AMR submits only proposal for Youngstown ambulance service

YOUNGSTOWN — American Medical Response, the city’s longtime ambulance service, is the only company to submit a proposal for that work, and it seeks a subsidy to continue handling the job.

“We’ll have to review that and go from there,” said Law Director Jeff Limbian. “We will definitely engage in discussions with AMR.”

Limbian said he expected AMR would be the only company to turn in a proposal despite some members of city council saying in April that with a subsidy other businesses would be interested in coming to Youngstown.

“It doesn’t come as a surprise at all,” Limbian said. “If people listened to the chief (fire Chief Barry Finley) from the outset, we wouldn’t be going through this.”

The administration had recommended city council in April approve a $62,500 monthly payment — from the city’s American Rescue Plan funds — that would have been retroactive to March 1 for a total of $625,000 for this year.

AMR officials have told The Vindicator that without an annual subsidy of at least $750,000, the company could be forced to close its Youngstown operations.


When told that AMR was the only company to submit a proposal, Edward Powers, its northeast regional director of operations, said: “That’s good news. We look forward to negotiating.”

Powers added: “We’ll work together and get it figured out. We’ll come up with a solution for everybody. We’re committed to continuing the service to Youngstown.”

The AMR proposal has “to include some sort of subsidy for us to continue,” Powers said. “We’ll go back to the negotiating table and come to an agreement. We’re not trying to make a fortune. We’re trying to get back to even.”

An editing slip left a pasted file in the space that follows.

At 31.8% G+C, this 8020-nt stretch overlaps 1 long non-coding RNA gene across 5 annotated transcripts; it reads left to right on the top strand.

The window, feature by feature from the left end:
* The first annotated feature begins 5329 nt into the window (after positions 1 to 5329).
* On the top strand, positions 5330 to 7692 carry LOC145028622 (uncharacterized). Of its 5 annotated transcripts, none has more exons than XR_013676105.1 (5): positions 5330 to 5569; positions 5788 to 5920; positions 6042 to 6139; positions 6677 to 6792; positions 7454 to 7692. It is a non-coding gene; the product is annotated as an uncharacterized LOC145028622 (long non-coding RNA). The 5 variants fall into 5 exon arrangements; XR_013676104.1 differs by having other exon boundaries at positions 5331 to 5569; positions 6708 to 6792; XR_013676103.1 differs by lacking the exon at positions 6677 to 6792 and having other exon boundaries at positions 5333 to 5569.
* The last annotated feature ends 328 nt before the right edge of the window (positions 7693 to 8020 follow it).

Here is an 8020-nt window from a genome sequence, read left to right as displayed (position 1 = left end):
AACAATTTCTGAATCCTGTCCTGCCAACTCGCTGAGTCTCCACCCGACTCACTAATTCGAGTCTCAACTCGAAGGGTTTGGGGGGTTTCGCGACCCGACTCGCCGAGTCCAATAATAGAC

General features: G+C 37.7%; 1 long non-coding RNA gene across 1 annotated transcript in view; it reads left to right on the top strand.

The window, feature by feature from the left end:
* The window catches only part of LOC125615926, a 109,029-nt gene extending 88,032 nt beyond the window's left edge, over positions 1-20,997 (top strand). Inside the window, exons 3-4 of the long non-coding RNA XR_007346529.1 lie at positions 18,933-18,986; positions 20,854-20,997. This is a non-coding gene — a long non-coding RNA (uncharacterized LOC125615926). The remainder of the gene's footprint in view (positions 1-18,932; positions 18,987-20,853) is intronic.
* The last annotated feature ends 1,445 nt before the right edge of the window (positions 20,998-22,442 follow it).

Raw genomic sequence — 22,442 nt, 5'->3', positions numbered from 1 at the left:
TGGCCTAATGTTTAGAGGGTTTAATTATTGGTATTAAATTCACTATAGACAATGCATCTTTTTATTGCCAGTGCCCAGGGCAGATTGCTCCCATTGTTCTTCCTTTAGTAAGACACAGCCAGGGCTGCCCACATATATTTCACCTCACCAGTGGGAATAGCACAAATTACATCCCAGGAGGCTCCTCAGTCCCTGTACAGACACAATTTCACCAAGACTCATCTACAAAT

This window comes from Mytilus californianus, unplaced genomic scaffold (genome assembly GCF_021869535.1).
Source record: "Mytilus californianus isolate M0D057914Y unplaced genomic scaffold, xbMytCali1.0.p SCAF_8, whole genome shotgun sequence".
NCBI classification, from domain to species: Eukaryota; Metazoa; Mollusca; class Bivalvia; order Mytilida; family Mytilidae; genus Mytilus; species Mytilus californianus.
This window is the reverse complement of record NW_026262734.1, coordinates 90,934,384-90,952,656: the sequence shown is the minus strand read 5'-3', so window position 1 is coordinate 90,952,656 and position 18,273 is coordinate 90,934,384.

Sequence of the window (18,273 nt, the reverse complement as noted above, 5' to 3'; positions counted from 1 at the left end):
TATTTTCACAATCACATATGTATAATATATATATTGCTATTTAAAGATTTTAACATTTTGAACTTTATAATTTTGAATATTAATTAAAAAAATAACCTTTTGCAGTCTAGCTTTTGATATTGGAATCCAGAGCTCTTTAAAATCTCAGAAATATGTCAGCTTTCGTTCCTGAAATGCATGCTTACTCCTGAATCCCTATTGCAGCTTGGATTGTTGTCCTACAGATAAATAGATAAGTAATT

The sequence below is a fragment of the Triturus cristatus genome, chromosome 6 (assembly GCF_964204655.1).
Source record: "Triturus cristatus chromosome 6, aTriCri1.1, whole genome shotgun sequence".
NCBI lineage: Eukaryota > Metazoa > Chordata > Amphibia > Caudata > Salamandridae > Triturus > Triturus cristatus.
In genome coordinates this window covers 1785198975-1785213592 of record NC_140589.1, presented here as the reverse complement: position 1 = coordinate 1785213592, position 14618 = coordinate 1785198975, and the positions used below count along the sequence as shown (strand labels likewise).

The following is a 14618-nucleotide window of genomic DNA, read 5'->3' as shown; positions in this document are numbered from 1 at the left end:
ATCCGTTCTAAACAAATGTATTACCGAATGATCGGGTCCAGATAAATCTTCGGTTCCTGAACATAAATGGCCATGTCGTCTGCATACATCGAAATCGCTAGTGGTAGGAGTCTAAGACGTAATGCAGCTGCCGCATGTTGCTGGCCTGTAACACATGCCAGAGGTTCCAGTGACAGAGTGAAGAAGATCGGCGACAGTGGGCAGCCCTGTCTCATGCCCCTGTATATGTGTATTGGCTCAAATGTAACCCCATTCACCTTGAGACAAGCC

AMR gave notice on Sept. 14 that it wouldn’t renew its contract, which expires Dec. 31, with the city without financial assistance. The current contract would automatically roll over for another year if AMR didn’t inform the city at least 90 days before the end of the year that it wants a new deal. That contract doesn’t include a subsidy.

AMR officials say a subsidy is needed because an average ambulance run costs about $300 and Medicaid reimburses about $130, so AMR is losing money as 54 percent of its calls in Youngstown are for Medicaid recipients.

The company has asked since 2019 for money from the city to pay for the reimbursement shortfall.

City officials say they don’t want to give AMR a subsidy, but a number of them added that the city is probably not going to have a choice if it wants an ambulance service. Powers has also said AMR would prefer to not need a subsidy, but with the reimbursement issue it doesn’t have any choice.

City Finance Director Kyle Miasek said at a Sept. 22 council safety committee meeting that Youngstown could use a portion of its ARP allocation to pay the AMR subsidy through 2026.



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